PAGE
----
The story opens as the unwitting memoir of George Washington Crosby, who, Harding informs us in the very first line, ‘began to hallucinate eight days before he died’. George has been dying for some time, and is surrounded in the family home by his wife, children and grandchildren. A solid citizen, George has lived a quietly successful life, indulging in his spare time a love for tinkering with old clocks that has come to define who and what he is:
“When his grandchildren had been little, they had asked if they could hide inside the [grandfather] clock. Now he wanted to gather them and open himself up and hide them among his ribs and faintly ticking heart.”As George grows progressively more feeble, and his mind wanders farther afield, Harding introduces another character: Howard, George’s father, a travelling salesman from the turn of the century who peddled his wares in the back woods from a mule-drawn cart. Where George, as an horologist, is fascinated with the art and science of measuring time, Howard is prone to epileptic fits that not only disrupt and distort his perception of day-to-day life, but eventually erupt into an event that shapes the lives of future generations.
Aptly enough, Harding’s parallel narratives proceed by fits and starts, with time a fluid and often contrary element as the story advances. George’s mind flutters back and forth through time, alighting on moments in his family’s extended history and observing with a poet’s facility for detail whatever here-and-now he happens to find himself in.
At one point, Howard covertly watches the young George build a boat to set sail on a pond in the woods:
“What of miniature boats constructed of birch bark and fallen leaves, launched onto cold water clear as air? How many fleets were pushed out toward the middles of ponds or sent down autumn brooks, holding treasures of acorns, or black feathers, or a puzzled mantis? Let those grassy crafts be listed alongside the iron hulls that cleave the sea, for they are all improvisations built from the daydreams of men, and all will perish, whether from ocean siege or October breeze.”Harding is a consummate wordsmith, and the novel is studded with such prose-poems. Delicious to read, and reread, they do raise the question of how George and Howard, neither one particularly well educated men, become so fluently and instinctively poetic in their interior monologues.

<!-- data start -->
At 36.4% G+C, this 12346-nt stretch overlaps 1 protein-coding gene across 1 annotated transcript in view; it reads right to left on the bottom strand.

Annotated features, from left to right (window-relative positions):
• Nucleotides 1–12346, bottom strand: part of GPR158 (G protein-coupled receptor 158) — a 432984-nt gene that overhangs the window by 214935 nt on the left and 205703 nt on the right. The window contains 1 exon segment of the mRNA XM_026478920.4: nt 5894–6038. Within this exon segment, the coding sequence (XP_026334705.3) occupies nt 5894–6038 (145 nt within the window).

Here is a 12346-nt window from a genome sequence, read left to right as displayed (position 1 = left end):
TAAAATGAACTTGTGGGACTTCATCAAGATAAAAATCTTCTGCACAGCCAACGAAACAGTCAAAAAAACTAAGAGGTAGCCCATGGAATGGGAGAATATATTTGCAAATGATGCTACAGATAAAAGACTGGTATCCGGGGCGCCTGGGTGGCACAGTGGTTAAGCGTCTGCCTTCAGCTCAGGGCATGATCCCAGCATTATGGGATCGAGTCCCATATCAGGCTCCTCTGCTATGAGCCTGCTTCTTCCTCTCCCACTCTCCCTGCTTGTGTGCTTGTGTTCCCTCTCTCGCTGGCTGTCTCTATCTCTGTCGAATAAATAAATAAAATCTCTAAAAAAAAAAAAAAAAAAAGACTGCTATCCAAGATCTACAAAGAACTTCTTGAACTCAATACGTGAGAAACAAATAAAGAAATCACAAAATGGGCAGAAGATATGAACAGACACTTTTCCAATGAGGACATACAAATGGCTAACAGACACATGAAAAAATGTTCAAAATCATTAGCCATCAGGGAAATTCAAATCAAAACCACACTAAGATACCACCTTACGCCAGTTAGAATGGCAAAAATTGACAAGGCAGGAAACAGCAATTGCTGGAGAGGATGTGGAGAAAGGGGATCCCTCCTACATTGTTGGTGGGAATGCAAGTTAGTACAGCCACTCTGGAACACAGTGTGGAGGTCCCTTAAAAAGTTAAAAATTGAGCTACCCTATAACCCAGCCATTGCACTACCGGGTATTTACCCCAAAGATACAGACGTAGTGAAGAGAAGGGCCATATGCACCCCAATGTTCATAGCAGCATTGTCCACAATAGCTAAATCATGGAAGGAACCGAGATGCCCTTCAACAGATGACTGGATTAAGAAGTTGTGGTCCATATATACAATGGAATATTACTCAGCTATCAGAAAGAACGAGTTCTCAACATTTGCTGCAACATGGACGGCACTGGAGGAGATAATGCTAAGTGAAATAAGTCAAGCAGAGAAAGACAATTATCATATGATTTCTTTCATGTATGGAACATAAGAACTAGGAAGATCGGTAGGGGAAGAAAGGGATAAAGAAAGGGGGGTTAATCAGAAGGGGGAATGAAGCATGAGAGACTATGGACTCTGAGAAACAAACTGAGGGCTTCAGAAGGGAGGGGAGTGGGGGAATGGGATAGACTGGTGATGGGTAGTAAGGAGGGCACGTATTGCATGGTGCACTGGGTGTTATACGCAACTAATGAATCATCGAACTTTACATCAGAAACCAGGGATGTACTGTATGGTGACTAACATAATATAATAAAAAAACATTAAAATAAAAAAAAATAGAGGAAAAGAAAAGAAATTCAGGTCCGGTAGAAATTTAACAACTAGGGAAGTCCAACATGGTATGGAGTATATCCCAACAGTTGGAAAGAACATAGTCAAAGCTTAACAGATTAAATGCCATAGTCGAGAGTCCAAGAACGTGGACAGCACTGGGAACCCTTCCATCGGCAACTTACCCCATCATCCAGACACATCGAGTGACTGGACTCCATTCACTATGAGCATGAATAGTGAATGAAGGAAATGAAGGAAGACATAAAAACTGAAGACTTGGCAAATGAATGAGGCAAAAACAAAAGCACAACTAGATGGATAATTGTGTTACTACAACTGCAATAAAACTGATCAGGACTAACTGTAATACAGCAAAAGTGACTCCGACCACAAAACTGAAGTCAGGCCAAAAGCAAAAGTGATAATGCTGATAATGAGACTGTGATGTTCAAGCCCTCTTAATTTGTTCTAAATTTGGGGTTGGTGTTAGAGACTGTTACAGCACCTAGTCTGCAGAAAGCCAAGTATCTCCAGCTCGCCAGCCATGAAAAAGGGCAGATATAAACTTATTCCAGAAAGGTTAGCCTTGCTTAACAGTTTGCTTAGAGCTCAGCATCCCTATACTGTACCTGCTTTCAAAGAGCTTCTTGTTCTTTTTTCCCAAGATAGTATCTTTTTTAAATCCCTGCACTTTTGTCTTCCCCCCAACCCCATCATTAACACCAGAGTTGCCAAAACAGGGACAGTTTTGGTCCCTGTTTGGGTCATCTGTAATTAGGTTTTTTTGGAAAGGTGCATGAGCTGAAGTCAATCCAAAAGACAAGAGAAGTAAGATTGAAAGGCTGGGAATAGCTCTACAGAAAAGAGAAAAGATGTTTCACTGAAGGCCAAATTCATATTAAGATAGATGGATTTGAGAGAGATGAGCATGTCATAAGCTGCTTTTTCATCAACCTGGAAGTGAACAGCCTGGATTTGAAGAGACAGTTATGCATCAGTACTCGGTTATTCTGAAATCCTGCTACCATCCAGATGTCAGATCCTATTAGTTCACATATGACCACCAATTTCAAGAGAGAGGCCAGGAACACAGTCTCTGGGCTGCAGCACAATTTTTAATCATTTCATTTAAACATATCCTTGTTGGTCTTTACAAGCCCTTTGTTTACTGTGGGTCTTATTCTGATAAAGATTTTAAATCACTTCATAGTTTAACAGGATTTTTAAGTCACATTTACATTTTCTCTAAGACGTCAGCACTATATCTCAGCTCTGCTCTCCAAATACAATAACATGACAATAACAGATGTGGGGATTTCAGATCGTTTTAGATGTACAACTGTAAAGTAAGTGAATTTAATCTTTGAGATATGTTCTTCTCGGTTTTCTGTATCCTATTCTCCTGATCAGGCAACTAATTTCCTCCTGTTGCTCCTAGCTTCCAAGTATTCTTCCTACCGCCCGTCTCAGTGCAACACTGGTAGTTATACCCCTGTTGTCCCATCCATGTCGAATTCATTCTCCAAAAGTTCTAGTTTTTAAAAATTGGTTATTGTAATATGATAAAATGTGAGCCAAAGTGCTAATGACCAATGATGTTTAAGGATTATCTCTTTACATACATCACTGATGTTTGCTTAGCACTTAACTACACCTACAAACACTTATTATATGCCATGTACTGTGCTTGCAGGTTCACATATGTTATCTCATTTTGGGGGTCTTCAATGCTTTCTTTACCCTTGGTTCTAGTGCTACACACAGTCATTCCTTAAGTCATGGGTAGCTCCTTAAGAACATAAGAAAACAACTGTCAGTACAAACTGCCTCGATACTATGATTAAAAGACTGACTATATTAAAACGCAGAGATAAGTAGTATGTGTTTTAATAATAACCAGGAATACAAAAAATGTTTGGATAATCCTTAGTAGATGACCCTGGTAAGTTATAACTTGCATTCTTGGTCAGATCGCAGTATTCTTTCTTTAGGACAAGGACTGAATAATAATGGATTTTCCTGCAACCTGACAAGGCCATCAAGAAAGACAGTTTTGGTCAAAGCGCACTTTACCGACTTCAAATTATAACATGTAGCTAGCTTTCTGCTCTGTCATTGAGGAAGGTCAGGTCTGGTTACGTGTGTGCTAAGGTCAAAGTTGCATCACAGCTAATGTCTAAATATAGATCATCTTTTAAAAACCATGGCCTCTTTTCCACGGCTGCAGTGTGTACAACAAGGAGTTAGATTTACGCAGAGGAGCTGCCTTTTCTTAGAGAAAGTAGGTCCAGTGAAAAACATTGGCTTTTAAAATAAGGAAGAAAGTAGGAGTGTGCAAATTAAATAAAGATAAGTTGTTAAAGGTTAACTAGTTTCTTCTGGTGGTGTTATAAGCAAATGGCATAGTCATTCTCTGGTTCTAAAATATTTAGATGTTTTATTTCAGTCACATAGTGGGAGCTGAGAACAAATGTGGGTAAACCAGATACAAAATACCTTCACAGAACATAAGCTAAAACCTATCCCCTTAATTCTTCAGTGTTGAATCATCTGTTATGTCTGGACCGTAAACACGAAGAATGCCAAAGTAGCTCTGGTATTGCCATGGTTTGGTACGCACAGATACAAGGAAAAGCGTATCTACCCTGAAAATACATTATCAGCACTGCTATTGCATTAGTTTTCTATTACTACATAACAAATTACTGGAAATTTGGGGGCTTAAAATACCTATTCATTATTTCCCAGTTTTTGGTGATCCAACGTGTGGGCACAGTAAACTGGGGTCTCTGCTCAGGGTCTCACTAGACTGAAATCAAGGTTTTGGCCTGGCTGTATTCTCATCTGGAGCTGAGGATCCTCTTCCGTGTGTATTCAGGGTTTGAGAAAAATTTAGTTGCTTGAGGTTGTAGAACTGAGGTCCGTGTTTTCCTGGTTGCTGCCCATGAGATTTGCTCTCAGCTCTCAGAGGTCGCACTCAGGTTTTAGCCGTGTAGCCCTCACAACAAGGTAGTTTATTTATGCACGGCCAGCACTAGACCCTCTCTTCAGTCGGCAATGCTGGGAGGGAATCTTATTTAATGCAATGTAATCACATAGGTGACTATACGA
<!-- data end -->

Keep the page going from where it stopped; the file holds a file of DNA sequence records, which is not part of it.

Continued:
That said, the novel opens with George beginning to hallucinate, so perhaps it’s best to simply accept the novel in its entirety as a feverish dream. Besides, and despite the rigorously unsentimental tone and its occasional flourishes of sobering realism, the novel is equally invested with surreal moments, and even hyper-realism. Harding, for example, interrupts the narrative with frequent excerpts from the Rev. Kenner Davenport’s treatise The Reasonable Horologist (1783), a fictional and often hilarious account of the history of time-pieces. None of this, we are being warned, is to be taken too seriously.
That warning, it appears, extends to life itself. Are we to depend for the truth of three generations of family on the wanderings of George’s enfeebled mind? Are we to depend, when it comes to measuring out our lives, on clocks and watches, when all attempts to come to terms with time, space and the universe at large must in the final analysis be considered ‘improvisations built from the daydreams of men’?
In invoking the Rev. Kenner Davenport, and the spirit of the Age of Enlightenment in which his fictional treatise was published, Harding also invokes the belief that the universe is a vast piece of machinery. One day, runs the theory, we will understand everything, if only we apply logic and reason to its cogs and gears. In the context of this novel, however, we are being persuaded to believe this courtesy of George’s dying ramblings and the poetic fancies of Howard’s epileptic mind.
The notion that we can distil reason and meaning from the universe if we simply apply the correct tools - memory, thought, words in their best order - is revealed in Harding’s hands as the fallacy it has always been. What does the universe know, or care, of the tiny implements horologists use to pin time in its place?
Short enough at 191 pages to be read in one sitting, TINKERS is a superb novel that deserves and demands a more measured reading experience. Part prose-poem, part philosophical investigation, it is a wholly satisfying excavation of limited lives lived to their fullest capacity. - Declan Burke
This review first appeared in the Sunday Business Post